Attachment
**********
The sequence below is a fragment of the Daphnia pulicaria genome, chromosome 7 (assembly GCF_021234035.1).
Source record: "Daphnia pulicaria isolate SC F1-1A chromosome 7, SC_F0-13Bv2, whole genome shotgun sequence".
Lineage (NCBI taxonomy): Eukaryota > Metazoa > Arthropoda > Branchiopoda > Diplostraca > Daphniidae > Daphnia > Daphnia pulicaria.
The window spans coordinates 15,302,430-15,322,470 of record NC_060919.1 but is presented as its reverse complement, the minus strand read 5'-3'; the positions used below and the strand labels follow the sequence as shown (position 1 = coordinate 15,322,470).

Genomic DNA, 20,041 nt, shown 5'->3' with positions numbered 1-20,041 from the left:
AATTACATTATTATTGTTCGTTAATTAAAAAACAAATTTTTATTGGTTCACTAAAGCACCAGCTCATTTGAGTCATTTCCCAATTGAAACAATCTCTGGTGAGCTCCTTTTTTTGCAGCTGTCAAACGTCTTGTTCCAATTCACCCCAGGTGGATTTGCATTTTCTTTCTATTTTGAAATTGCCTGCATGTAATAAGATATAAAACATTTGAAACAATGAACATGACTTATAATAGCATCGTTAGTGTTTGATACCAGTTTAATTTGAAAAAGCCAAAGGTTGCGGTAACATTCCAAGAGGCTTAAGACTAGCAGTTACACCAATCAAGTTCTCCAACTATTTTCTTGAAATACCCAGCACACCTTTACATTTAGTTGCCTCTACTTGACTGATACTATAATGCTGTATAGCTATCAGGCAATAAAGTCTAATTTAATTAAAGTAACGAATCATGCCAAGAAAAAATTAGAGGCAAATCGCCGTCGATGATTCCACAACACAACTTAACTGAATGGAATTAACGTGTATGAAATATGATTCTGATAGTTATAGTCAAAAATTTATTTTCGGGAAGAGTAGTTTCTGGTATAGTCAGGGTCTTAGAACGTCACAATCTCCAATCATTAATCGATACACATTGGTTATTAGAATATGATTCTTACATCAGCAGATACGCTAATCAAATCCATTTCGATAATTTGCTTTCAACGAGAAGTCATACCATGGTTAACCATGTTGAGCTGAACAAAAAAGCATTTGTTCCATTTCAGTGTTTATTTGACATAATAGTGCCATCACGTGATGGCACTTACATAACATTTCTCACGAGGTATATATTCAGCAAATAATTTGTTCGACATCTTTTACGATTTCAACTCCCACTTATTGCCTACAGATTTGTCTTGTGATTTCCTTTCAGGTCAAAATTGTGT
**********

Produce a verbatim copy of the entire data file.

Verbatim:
The sequence below is a fragment of the Daphnia pulicaria genome, chromosome 7 (assembly GCF_021234035.1).
Source record: "Daphnia pulicaria isolate SC F1-1A chromosome 7, SC_F0-13Bv2, whole genome shotgun sequence".
Lineage (NCBI taxonomy): Eukaryota > Metazoa > Arthropoda > Branchiopoda > Diplostraca > Daphniidae > Daphnia > Daphnia pulicaria.
The window spans coordinates 15,302,430-15,322,470 of record NC_060919.1 but is presented as its reverse complement, the minus strand read 5'-3'; the positions used below and the strand labels follow the sequence as shown (position 1 = coordinate 15,322,470).

Genomic DNA, 20,041 nt, shown 5'->3' with positions numbered 1-20,041 from the left:
AATTACATTATTATTGTTCGTTAATTAAAAAACAAATTTTTATTGGTTCACTAAAGCACCAGCTCATTTGAGTCATTTCCCAATTGAAACAATCTCTGGTGAGCTCCTTTTTTTGCAGCTGTCAAACGTCTTGTTCCAATTCACCCCAGGTGGATTTGCATTTTCTTTCTATTTTGAAATTGCCTGCATGTAATAAGATATAAAACATTTGAAACAATGAACATGACTTATAATAGCATCGTTAGTGTTTGATACCAGTTTAATTTGAAAAAGCCAAAGGTTGCGGTAACATTCCAAGAGGCTTAAGACTAGCAGTTACACCAATCAAGTTCTCCAACTATTTTCTTGAAATACCCAGCACACCTTTACATTTAGTTGCCTCTACTTGACTGATACTATAATGCTGTATAGCTATCAGGCAATAAAGTCTAATTTAATTAAAGTAACGAATCATGCCAAGAAAAAATTAGAGGCAAATCGCCGTCGATGATTCCACAACACAACTTAACTGAATGGAATTAACGTGTATGAAATATGATTCTGATAGTTATAGTCAAAAATTTATTTTCGGGAAGAGTAGTTTCTGGTATAGTCAGGGTCTTAGAACGTCACAATCTCCAATCATTAATCGATACACATTGGTTATTAGAATATGATTCTTACATCAGCAGATACGCTAATCAAATCCATTTCGATAATTTGCTTTCAACGAGAAGTCATACCATGGTTAACCATGTTGAGCTGAACAAAAAAGCATTTGTTCCATTTCAGTGTTTATTTGACATAATAGTGCCATCACGTGATGGCACTTACATAACATTTCTCACGAGGTATATATTCAGCAAATAATTTGTTCGACATCTTTTACGATTTCAACTCCCACTTATTGCCTACAGATTTGTCTTGTGATTTCCTTTCAGGTCAAAATTGTGT